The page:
Also, remember that giving the feedback is the easy part. Once someone tells you all the things you suck at, you now have a list of things you need to fix — but it’s not always clear how to fix them. Fighting games are physically, mentally, and emotionally complicated activities, and it takes an immense amount of cognitive work to process all the inputs you’re taking in and output motions, decisions, and reads as quickly as you must in order to keep up. Think of it this way: if the best players can adapt within a match, great players within a set, and good players within a session, then everyone else — the vast majority of fighting game players — probably aren’t capable of changing up a behavior or habit within a session.
For example, let’s say you’re getting blown up in footsies, and the person you’re playing with tells you, “Hey, you should use [button] more, it’s pretty good.” (If you have ever told or been told this before, you owe me a retweet on this essay right now.)
In order to act upon this advice and make the appropriate adaptation, the other player must:
- Recognize the situation you’re talking about: I know when this button is a good idea.
- Identify what decision they usually make in that situation: In that situation, I usually choose to do this other thing instead, but I should press this button.
- Change their hand position in preparation for that button: I will keep this finger ready to press this button in this situation.
- Prepare themselves for the new situations that happen when you use this button and it succeeds/fails: On hit, I’m ready to follow up the button with other stuff; on block and whiff, I’m ready for what happens next; if my button gets stuffed, I’m ready to defend the follow-up attacks.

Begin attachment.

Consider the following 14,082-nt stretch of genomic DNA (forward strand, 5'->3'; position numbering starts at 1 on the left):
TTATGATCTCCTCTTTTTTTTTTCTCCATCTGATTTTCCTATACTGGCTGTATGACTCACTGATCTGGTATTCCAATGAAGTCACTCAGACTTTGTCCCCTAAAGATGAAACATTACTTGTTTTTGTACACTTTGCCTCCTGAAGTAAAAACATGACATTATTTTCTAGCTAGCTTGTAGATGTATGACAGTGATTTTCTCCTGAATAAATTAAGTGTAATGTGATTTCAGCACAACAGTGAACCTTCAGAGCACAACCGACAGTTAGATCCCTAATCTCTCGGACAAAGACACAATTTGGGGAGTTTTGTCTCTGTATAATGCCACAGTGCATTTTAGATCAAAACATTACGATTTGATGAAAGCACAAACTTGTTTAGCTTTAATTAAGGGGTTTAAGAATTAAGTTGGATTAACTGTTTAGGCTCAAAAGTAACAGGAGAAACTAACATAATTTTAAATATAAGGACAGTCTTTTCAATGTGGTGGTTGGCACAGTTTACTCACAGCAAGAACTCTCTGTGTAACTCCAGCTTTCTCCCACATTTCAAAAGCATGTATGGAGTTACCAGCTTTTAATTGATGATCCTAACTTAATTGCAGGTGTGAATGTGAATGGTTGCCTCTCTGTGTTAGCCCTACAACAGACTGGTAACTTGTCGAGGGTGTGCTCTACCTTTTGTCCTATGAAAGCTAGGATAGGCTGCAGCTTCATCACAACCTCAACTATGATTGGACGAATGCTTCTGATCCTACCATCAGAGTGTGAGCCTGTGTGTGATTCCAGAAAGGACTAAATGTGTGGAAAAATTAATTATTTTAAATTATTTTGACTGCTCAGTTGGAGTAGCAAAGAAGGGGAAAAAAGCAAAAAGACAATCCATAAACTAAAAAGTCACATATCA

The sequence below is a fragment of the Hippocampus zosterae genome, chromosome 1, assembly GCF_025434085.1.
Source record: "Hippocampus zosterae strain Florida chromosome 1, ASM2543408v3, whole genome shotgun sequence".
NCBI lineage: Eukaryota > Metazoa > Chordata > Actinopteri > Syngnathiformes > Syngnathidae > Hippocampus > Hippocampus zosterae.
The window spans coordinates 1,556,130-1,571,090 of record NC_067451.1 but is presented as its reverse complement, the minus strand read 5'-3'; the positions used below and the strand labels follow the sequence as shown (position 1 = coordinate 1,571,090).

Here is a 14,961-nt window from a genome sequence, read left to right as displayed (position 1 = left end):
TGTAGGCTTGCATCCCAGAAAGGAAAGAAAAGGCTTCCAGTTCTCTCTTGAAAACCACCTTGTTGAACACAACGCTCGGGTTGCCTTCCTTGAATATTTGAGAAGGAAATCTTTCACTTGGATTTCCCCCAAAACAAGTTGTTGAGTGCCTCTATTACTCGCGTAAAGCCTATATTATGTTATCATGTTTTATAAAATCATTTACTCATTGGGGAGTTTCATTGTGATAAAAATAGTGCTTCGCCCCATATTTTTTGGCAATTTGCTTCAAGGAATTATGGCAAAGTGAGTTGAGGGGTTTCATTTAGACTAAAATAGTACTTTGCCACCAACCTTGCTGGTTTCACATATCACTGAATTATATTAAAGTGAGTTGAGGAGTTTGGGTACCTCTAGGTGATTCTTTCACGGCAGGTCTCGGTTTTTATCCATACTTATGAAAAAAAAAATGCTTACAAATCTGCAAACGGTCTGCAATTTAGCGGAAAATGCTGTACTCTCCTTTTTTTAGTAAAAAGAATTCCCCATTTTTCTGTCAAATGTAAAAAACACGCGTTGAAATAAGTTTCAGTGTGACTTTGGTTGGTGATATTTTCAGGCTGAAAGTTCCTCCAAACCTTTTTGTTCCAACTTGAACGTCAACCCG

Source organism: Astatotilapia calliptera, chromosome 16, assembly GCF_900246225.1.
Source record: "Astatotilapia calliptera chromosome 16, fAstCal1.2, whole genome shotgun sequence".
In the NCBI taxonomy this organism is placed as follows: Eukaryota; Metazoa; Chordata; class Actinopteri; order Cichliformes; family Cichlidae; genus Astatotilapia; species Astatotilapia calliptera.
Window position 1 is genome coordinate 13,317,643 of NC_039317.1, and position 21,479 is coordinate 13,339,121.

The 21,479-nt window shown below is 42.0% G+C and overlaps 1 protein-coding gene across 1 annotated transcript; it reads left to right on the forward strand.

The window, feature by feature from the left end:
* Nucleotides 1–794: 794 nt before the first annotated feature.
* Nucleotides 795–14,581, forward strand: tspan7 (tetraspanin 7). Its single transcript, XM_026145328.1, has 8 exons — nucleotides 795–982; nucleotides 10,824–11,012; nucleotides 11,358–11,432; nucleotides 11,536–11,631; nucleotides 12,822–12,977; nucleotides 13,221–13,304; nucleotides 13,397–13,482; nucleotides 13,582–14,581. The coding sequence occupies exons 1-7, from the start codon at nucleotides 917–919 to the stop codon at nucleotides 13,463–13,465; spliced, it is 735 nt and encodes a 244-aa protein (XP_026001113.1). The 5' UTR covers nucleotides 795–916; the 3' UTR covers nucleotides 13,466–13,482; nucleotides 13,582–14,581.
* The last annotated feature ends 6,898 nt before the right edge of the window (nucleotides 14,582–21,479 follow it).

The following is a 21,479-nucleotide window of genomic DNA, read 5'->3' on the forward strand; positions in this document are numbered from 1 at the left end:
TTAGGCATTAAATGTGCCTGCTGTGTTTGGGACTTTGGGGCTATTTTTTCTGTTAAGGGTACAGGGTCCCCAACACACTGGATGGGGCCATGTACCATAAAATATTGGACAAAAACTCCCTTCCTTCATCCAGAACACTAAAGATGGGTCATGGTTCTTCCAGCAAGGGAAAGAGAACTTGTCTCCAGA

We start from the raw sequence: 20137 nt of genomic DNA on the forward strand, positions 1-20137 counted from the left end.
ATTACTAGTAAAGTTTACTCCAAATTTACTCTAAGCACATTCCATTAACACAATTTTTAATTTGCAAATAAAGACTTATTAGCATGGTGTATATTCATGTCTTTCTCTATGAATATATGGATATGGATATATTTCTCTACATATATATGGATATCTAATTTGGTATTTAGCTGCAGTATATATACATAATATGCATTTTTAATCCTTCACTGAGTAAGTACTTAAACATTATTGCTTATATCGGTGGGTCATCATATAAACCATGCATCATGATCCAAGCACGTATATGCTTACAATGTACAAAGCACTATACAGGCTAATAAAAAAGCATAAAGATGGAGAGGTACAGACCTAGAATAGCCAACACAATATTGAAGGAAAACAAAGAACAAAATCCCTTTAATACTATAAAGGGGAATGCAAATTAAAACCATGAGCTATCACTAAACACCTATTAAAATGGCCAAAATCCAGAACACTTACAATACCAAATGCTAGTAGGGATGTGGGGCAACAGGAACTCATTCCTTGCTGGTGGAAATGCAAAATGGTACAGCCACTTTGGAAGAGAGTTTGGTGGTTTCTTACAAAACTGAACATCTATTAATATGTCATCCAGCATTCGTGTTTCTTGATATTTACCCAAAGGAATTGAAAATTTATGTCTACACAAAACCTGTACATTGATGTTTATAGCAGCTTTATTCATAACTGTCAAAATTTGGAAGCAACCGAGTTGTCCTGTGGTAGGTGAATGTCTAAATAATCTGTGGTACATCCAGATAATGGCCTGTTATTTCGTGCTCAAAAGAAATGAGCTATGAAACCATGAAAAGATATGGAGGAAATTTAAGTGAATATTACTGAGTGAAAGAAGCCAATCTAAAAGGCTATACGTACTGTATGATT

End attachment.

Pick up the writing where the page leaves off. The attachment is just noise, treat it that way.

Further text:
- Change the follow-up behaviors: After I press this button, I have other practiced behaviors on deck for all the outcomes of that button press.
Look at all that stuff that a player has to do in order to change a single habit! That’s a lot of work to do on-the-fly, especially for newer players who may not be completely conscious of all the things they’re doing in any given situation.
Let’s look at another common example — “You should wakeup DP/other invincible reversal less often.” It sounds simple! But ask yourself these questions first:
- Does this player keep track of how often they wakeup DP? Try counting them out loud, if they’re not keeping track they’ll probably have a pretty strong reaction. (Bonus points for your best Count von Count impression.)
- Is this player wakeup DPing because they think it’s an intelligent decision, or because they have a strong emotional need to wakeup DP? If a player isn’t thinking about the situation that led to the knockdown, they may not be taking in enough information to make informed DP decisions, which means their problem might be their DP predictability, not the frequency.